But the other thing we need to recognize is that you have too many people that are bought off of symbolic actions. Let’s say, “Okay, we are not going to invest anymore in this country that kidnaps whales. We’re going to put out press releases that we put out a new policy. We are going to divest.” Well, how much money are you actually taking out, and is this even worth any kind of a headline? Okay, so Mackintosh goes on to make this point, get this, Columbia University has a huge endowment, and I have to say, as the president of a conservative Christian organization, we’re not even in the same game. We’re not even close. What is the endowment of Columbia University? It is about 14 billion. That’s with a B, $14 billion. That’s a lot.

So let’s say that they are going to divest from a company. Let’s say that company is Microsoft. They divest from Microsoft, they have $14 billion. Now, of course, it wouldn’t all be in one stop, but let’s just say so we can keep this straight that it is. How much is Microsoft valued to be worth? $3 trillion. Guess what? Your $14 billion are not a hiccup for a company that holds the wealth of $3 trillion. Hope you made yourself feel better.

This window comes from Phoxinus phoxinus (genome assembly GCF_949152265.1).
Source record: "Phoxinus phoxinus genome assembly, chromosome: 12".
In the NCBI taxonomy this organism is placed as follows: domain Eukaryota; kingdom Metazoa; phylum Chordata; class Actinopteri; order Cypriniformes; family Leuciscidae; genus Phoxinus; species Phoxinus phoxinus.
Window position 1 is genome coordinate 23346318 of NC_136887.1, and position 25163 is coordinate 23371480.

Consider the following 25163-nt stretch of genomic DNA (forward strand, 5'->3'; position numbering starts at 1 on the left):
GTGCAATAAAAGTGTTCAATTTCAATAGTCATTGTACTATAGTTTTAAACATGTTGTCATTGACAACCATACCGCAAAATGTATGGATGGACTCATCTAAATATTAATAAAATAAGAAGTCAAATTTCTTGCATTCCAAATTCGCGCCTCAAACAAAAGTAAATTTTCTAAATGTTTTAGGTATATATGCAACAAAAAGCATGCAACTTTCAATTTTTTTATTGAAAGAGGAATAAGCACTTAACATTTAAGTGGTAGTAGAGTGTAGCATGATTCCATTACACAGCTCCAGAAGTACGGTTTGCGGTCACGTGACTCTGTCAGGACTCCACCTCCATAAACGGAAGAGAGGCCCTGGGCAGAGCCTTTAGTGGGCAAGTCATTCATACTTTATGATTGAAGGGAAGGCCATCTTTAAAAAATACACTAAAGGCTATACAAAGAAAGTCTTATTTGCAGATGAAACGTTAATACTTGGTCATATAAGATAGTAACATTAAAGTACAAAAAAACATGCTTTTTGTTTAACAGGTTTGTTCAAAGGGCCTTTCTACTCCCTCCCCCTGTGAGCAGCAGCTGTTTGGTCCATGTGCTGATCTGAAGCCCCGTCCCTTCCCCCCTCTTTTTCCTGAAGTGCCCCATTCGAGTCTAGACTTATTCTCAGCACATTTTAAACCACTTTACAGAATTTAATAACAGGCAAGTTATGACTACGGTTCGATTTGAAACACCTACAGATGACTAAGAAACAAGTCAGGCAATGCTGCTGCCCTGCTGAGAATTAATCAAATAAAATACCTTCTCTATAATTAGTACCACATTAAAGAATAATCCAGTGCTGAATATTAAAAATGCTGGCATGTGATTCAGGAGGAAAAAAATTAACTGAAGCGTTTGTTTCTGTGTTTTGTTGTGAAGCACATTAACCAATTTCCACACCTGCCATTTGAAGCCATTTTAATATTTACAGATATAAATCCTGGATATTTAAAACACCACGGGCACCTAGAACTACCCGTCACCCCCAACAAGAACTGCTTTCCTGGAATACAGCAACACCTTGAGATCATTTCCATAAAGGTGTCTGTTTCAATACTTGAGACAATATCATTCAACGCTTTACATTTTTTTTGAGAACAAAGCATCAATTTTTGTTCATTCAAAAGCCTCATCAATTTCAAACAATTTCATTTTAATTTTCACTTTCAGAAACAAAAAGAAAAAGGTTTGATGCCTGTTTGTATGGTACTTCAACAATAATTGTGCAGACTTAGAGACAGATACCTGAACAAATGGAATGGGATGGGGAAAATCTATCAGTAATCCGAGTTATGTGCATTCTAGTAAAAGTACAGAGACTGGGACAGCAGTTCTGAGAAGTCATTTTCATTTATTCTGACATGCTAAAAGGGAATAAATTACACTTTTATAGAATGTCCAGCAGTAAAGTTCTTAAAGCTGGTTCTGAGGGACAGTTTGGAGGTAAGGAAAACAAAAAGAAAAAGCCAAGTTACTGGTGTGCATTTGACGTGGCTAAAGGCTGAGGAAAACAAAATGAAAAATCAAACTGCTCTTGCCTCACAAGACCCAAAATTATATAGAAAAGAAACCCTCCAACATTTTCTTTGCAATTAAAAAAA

Okay, here’s the other thing, and this has to be a live issue if you’re the president of one of these Ivy League institutions, you need big financial support from donors who might actually get angry at you taking this action. I think you’re going to see that in the case, especially of Jewish donors. I think you’re going to see it very quickly. And as Mackintosh and others point out, as quickly as you make this decision, you can actually lead to real financial harm to your institution because people stopped giving. You just took a symbolic action that didn’t change anything anyway, and now you’re losing real money in real time. Now, as a conservative, I have to say, I hope that’s exactly what happens.

Okay, so that leads me to another article. This one appeared in the New York Times and I got to say I just love the way this one ends. Here’s the headline, “Billionaire Donor Assails Brown’s, [I mean Brown University’s] Unconscionable Deal with Protesters.” The donor in this case is Barry Sternlicht and he is a billionaire and he has donated more than $20 million to Brown University, but he says he’s not giving any more for now. Like many other prominent Jewish donors, he is saying, “Look, we’re just finding out what the real commitments of this institution are. Try funding this place without us.” You’ve had similar responses at the University of Pennsylvania. I guarantee you that all of the presidents of these big prestigious institutions understand that what the students are demanding is not going to make a big economic difference, but giving into their demands is going to come with an enormous economic cost.